When dealing with maps pulled from different plates nothing is the same until proved to be so. States from a single plate, on the other hand, will be identical except where intentional alteration or accidental damage has taken place. The process of turning sibling impressions into a defined sequence of states consists, therefore, in observing and interpreting the changes that occurred during the life of a single plate.

Changes to a plate are made once and for all. This fact must never be forgotten. It is possible that a map dedicated to the Earl of A and subsequently altered to honour the Duke of B might, in its third state, repeat the dedication to the Earl of A. Highly improbable, but theoretically possible. In that instance, however, the second dedication to the Earl of A would have been freshly cut over the erased inscription honouring the Duke of B, itself a replacement for the original dedication. Adding the second dedication, like any other plate change, would have involved hammering the plate from behind and rubbing the relevant part of the engraved surface until the soft copper spread out and obliterated the incised lines. The erasure and the new engraving are equally irreversible steps; thus comparison of our two hypothetical dedications to the Earl of A would reveal differences in the engraving.

There is therefore only one possible printing sequence for a group of sibling impressions. By contrast, similar, even ‘virtually identical’ maps pulled from different plates can only be placed in chronological order after some thought, and the conclusion may be open to challenge. Was this particular mistake perpetrated by the engraver of plate A and corrected on B, or is plate A actually a later and corrupted form?

Running out a group of sibling impressions into an unchallengeable chronological sequence is usually an easy task, even if none of the printing dates is known. Conspicuous additions or deletions will often allow the impressions to be subdivided into an earlier group without the change and a later one with it. Tell-tale traces of imperfectly erased matter will often give the game away.

If the bibliographer intends to document every change, one method is to make a minute comparison of the earliest and latest impressions. Once all the differences between them have been noted, the intermediate impressions can then be checked in turn against the list of changes, and the first occurrence of each alteration noted. Every subsequent impression will automatically repeat the alteration in question, unless that section of the plate was later reworked. The only drawback to this method is that if a place-name was added in State 2 and removed in the penultimate state, it would not show up in the analysis.8 This rarely occurs and the saving of time and effort is so great that most researchers would find it an acceptable alternative to a minute, side-by-side comparison of each state with its successor.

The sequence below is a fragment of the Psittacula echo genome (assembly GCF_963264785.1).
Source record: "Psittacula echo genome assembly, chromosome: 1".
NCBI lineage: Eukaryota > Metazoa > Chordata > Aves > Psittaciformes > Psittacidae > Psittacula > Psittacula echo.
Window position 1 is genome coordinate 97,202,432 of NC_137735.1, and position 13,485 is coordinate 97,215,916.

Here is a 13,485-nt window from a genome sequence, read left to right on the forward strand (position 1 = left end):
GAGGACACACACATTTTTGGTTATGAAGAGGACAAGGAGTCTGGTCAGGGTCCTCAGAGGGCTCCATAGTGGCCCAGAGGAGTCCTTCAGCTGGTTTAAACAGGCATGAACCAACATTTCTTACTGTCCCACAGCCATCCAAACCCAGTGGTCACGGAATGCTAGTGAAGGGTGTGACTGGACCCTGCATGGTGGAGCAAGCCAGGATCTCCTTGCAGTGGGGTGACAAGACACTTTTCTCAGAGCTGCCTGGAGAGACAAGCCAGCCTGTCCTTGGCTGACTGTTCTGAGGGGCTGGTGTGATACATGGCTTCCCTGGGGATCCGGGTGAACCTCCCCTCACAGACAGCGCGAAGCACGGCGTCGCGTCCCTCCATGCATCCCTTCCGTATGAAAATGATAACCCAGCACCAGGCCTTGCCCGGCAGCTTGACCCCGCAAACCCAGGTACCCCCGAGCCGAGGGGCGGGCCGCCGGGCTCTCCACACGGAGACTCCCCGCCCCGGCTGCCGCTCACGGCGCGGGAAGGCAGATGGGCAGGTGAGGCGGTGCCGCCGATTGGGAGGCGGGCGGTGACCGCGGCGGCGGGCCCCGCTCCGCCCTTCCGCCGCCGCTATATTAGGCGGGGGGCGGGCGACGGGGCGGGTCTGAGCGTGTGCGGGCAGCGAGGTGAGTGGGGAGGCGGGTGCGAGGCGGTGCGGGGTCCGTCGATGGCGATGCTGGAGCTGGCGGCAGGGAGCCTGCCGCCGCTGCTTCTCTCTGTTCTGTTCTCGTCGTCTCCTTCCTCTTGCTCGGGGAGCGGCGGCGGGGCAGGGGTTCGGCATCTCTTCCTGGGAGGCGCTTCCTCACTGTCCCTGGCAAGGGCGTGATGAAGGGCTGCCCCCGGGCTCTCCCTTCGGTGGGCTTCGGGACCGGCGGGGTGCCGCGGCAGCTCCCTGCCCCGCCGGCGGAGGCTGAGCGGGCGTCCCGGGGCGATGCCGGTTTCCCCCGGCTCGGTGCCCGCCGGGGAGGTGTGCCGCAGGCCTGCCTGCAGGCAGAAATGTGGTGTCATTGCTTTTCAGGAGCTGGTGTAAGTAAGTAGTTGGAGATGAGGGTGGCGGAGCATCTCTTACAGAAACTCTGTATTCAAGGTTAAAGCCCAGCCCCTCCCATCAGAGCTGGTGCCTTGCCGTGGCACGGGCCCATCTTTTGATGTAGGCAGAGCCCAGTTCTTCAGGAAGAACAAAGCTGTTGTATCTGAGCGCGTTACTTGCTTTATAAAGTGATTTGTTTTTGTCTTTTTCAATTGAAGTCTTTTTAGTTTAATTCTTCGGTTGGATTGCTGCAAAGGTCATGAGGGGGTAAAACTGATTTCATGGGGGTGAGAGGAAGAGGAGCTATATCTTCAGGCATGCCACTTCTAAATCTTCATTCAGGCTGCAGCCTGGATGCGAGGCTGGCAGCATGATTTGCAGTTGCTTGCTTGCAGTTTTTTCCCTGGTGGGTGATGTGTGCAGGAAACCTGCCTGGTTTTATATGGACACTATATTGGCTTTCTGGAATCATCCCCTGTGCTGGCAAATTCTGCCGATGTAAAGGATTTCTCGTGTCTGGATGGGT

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Types of plate change

In practice, there will be few people with the necessary time or commitment for even a full comparison of first and last states. Others will seek short-cuts and it is possible to provide these on the basis of known probabilities. It is useful to consider first the types of plate changes, largely as identified by Verner.9

  1. Geographical - topographical detail and place-names
  2. Mathematical - e.g. longitude and latitude or scale
  3. Bibliographical - title, date, publisher's imprint, dedication, plate or page number references, etc.
  4. Decoration - cartouches, vignettes, ships, animals, etc.
  5. Maintenance - recutting of faint detail, repairs to damaged plates, cutting down a plate
  6. Accidental damage - scratches, splits

Except for the last category, all these involve intervention on the part of those who had access to the plate in question. This prompts what we shall dub the third law of cartobibliography:

To understand early printed maps, first try and enter the minds of their authors or producers.

Since it costs money to alter a plate, the publishers of early maps tended to undertake this as infrequently as possible, and then only because it made commercial sense. Researchers often forget that each engraved map represented to its publisher an equation in which costs (copper plate, engraver's fee, presswork expenses, paper, etc.) had to balance sales to produce a profit. With some notable exceptions (including, of course, official survey departments) map publishers were businessmen first and geographical scholars second, if at all.

Our first category, geographical change, must theoretically consider the possibility that any single feature might have been altered during the course of a map's life. The third law of cartobibliography, on the other hand, reduces this nightmarish possibility to manageable proportions. Many who look at early maps start with the assumption that map publishers would have access to the latest geographical information and would automatically incorporate it into their maps without delay. In fact, this seldom happened.